West Virginia: Defense improves in loss to TCU

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MORGANTOWN, W.Va. -- The football staff at West Virginia searched for weeks looking for ways to improve the defense: promoting freshmen, spending time on fundamentals, scouring tape.

On Saturday one logistical change to the staff seemed to make a significant difference.

Co-defensive coordinators Joe DeForest and Keith Patterson switched positions, with DeForest moving to the coaches' perch in the pressbox from the sideline and Patterson moving to the field from the box.

DeForest retained play-calling duties.

"I loved it. Loved it," said DeForest after the game. "I thought I was calm. It's so surreal up there. In 23 years of coaching I've never been in the box and I don't think I'll ever leave.

"I could see what was going on in the secondary which was the most important thing. I could see the big picture. I was calm making calls and I think that had a lot to do with how we played tonight."

The Mountaineers still lost, 39-38 on a 2-point conversion in overtime.

But the Mountaineers put together one of their better defensive games of the season with the exception of one big play late in regulation that cost them the game.

The defense forced TCU to punt nine times, forced and recovered two fumbles, stopped a drive with a goal-line interception and forced six TCU three-and-outs.

They were also able to far better pressure the quarterback, sacking Trevone Boykin three times.

"I thought they played good. They responded to all the criticism and scrutiny that they've been under," said coach Dana Holgorsen. "They practiced hard for two weeks and got better."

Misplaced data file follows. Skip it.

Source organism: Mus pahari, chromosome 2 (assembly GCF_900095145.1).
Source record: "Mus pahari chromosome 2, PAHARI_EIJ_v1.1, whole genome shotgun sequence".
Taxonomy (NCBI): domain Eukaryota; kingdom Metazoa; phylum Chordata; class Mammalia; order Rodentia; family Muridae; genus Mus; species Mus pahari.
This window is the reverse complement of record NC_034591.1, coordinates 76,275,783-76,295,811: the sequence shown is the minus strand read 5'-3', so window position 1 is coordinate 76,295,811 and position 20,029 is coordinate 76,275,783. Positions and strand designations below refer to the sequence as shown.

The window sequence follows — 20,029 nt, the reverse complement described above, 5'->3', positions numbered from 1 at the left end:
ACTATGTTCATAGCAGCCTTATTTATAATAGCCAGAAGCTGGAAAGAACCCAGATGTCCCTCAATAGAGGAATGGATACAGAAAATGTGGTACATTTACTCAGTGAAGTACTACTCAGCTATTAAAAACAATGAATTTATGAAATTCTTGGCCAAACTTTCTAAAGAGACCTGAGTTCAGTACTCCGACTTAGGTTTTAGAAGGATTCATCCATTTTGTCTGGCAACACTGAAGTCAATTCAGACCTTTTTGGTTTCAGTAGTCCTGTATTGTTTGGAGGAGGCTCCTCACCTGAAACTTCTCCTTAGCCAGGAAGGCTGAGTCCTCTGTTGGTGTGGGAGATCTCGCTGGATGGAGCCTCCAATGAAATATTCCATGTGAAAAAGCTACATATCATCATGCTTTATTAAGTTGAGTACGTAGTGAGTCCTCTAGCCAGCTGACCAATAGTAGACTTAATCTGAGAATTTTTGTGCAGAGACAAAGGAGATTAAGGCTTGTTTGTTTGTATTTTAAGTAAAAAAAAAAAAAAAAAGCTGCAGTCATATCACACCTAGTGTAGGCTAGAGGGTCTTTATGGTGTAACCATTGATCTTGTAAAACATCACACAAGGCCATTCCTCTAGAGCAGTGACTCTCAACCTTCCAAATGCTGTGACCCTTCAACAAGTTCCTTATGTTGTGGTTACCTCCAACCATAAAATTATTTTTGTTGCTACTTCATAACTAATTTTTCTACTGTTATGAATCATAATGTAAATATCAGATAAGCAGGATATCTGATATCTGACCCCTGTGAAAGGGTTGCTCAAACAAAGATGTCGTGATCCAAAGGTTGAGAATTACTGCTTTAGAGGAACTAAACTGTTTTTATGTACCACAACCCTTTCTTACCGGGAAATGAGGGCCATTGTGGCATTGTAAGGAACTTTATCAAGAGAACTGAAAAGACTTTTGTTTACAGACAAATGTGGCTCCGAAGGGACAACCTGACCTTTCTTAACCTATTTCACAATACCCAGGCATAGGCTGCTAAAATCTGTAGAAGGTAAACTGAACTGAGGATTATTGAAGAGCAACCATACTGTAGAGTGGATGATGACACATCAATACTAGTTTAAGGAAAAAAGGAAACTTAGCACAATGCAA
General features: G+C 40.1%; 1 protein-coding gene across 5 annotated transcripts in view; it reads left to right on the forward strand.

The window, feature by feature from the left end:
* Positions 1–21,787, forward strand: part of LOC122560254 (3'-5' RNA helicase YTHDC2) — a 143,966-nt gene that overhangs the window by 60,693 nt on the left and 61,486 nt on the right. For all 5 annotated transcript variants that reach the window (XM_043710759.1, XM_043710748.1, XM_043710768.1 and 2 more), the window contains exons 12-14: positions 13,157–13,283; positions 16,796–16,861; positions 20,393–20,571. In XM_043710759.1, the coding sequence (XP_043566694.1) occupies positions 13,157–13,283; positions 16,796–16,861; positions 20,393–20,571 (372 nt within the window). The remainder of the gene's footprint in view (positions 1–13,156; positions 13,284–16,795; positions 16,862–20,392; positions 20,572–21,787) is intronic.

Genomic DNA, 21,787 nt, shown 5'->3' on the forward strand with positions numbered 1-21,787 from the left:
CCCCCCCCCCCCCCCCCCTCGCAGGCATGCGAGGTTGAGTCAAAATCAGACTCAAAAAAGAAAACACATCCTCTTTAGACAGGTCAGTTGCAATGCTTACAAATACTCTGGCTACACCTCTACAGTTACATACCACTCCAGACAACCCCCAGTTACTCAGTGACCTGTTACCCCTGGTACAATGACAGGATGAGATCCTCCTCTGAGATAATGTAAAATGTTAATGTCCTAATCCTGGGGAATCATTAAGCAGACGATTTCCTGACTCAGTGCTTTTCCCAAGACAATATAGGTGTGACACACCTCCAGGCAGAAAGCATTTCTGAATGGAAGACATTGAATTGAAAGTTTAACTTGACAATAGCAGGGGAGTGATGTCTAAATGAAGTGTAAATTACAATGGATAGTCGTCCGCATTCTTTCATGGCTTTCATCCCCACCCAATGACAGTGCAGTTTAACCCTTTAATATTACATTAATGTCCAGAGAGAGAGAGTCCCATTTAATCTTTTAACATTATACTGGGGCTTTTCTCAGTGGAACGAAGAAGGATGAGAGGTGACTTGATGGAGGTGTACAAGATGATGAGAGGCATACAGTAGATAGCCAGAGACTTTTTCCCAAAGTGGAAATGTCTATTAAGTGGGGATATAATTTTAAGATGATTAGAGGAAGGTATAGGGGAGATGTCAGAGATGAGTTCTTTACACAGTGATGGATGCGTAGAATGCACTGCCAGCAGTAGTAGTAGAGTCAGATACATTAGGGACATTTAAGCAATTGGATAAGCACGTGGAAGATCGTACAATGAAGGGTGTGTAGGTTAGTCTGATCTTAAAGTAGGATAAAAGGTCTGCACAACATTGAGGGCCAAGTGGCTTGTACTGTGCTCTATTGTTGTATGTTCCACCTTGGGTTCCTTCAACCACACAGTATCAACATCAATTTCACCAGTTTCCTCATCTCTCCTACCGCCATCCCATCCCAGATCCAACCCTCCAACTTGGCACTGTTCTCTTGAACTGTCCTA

The change in sideline/pressbox positions was made at Holgorsen's suggestion and DeForest said he was on board.

A former special teams coach at Oklahoma State, he was hired last winter to be defensive coordinator for the first time in his career.

"We just had to make a change," said DeForest. "It was Dana's idea and I thought it was a great idea. I didn't balk at it at all. ...When you're on the field there's so much noise and so much going on. It's just a lot easier to call plays from the box.

"For me it's a lot easier because you can see everything and you can make corrections from the box you normally couldn't when you're on the field because you don't see the far-side perimeter."

Patterson, who also works with the linebackers, was jumping for joy with defensive line coach Erik Slaughter on the sideline following a three-and-out.

"I've coached for 25 years. I've been down, I've been up," Patterson said after the game. "It's one of those deals where I think it helped us today. But what helped us more than anything is that the kids played with great effort, great intensity and passion."

Among the other changes: redshirt sophomore Ishmael Banks made his first career start at cornerback and redshirt senior Cecil Level made his first career start at safety in place of Darwin Cook.

Make no mistake, there were still poor plays.

West Virginia led by a touchdown with 3:19 to play after a 76-yard punt return by Tavon Austin, but traded punts before the defense gave up a 94-yard touchdown when receiver Josh Boyce got open and outraced two defensive backs to the end zone.

TCU passed for 279 yards, a number that would have been well under 200 minus the 94-yard play and a 25-yard touchdown in the second overtime on a trick play.

"We gave up some plays we shouldn't have," said DeForest. "But big picture, we got better. If you get better every day then things are going to build."


Jenn Menendez: jmenendez@post-gazette.com or 412-263-1959.


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